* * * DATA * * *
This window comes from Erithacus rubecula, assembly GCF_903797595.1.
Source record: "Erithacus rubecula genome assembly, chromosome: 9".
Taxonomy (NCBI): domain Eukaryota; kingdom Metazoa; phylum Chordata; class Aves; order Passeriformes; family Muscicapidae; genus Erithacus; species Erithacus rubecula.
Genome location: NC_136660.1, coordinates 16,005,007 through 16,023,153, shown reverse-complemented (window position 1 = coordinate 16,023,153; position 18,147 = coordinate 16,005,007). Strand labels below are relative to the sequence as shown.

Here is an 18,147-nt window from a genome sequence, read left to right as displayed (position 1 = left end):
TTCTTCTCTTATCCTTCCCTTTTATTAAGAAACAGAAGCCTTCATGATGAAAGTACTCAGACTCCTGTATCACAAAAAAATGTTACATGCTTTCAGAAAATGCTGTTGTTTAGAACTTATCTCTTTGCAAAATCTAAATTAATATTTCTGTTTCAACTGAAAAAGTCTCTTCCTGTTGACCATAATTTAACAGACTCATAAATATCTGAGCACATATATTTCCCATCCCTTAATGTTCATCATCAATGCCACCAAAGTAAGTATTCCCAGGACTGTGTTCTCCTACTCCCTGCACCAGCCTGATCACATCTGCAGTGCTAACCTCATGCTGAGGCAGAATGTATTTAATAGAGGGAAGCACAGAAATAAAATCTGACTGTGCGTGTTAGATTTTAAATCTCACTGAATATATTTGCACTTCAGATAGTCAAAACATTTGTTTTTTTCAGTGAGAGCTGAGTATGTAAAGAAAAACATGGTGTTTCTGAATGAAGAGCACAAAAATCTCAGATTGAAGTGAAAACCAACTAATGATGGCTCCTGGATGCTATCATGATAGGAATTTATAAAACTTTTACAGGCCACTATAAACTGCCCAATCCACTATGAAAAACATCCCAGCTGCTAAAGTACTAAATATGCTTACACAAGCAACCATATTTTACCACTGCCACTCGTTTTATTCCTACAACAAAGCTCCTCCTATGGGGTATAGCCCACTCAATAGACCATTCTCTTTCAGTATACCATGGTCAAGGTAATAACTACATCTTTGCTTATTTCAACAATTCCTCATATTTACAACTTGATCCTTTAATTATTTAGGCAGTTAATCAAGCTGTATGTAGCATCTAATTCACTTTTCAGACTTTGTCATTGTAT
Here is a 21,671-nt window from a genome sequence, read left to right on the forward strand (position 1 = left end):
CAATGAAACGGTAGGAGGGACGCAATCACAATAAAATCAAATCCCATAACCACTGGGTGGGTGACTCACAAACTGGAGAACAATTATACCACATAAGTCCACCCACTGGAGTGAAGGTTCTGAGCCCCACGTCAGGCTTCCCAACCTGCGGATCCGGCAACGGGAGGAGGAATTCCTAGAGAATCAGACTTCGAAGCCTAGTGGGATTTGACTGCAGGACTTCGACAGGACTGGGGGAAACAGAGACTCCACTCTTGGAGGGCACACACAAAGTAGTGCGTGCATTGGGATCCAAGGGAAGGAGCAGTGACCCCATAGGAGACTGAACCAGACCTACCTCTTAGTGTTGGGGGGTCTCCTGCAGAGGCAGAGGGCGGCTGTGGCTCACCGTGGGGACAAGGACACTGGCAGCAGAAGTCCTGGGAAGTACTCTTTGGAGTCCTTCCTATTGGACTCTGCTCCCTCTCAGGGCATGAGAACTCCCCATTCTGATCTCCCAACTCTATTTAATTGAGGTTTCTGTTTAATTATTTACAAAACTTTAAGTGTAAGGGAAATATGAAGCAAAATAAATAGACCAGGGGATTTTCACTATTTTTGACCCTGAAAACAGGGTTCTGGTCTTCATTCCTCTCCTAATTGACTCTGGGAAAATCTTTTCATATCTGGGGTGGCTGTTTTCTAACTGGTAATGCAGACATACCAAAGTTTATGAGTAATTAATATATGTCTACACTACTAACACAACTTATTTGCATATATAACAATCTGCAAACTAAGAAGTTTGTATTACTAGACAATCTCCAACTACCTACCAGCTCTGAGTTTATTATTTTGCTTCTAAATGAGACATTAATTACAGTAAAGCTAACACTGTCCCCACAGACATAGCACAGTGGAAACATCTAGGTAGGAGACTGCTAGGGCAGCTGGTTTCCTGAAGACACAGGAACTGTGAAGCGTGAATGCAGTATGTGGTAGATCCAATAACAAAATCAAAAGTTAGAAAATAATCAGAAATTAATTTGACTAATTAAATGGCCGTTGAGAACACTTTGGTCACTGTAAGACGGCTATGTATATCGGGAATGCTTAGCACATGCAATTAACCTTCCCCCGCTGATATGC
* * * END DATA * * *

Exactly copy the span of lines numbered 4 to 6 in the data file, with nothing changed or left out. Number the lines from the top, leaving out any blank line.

Genome location: NC_136660.1, coordinates 16,005,007 through 16,023,153, shown reverse-complemented (window position 1 = coordinate 16,023,153; position 18,147 = coordinate 16,005,007). Strand labels below are relative to the sequence as shown.

Here is an 18,147-nt window from a genome sequence, read left to right as displayed (position 1 = left end):
TTCTTCTCTTATCCTTCCCTTTTATTAAGAAACAGAAGCCTTCATGATGAAAGTACTCAGACTCCTGTATCACAAAAAAATGTTACATGCTTTCAGAAAATGCTGTTGTTTAGAACTTATCTCTTTGCAAAATCTAAATTAATATTTCTGTTTCAACTGAAAAAGTCTCTTCCTGTTGACCATAATTTAACAGACTCATAAATATCTGAGCACATATATTTCCCATCCCTTAATGTTCATCATCAATGCCACCAAAGTAAGTATTCCCAGGACTGTGTTCTCCTACTCCCTGCACCAGCCTGATCACATCTGCAGTGCTAACCTCATGCTGAGGCAGAATGTATTTAATAGAGGGAAGCACAGAAATAAAATCTGACTGTGCGTGTTAGATTTTAAATCTCACTGAATATATTTGCACTTCAGATAGTCAAAACATTTGTTTTTTTCAGTGAGAGCTGAGTATGTAAAGAAAAACATGGTGTTTCTGAATGAAGAGCACAAAAATCTCAGATTGAAGTGAAAACCAACTAATGATGGCTCCTGGATGCTATCATGATAGGAATTTATAAAACTTTTACAGGCCACTATAAACTGCCCAATCCACTATGAAAAACATCCCAGCTGCTAAAGTACTAAATATGCTTACACAAGCAACCATATTTTACCACTGCCACTCGTTTTATTCCTACAACAAAGCTCCTCCTATGGGGTATAGCCCACTCAATAGACCATTCTCTTTCAGTATACCATGGTCAAGGTAATAACTACATCTTTGCTTATTTCAACAATTCCTCATATTTACAACTTGATCCTTTAATTATTTAGGCAGTTAATCAAGCTGTATGTAGCATCTAATTCACTTTTCAGACTTTGTCATTGTAT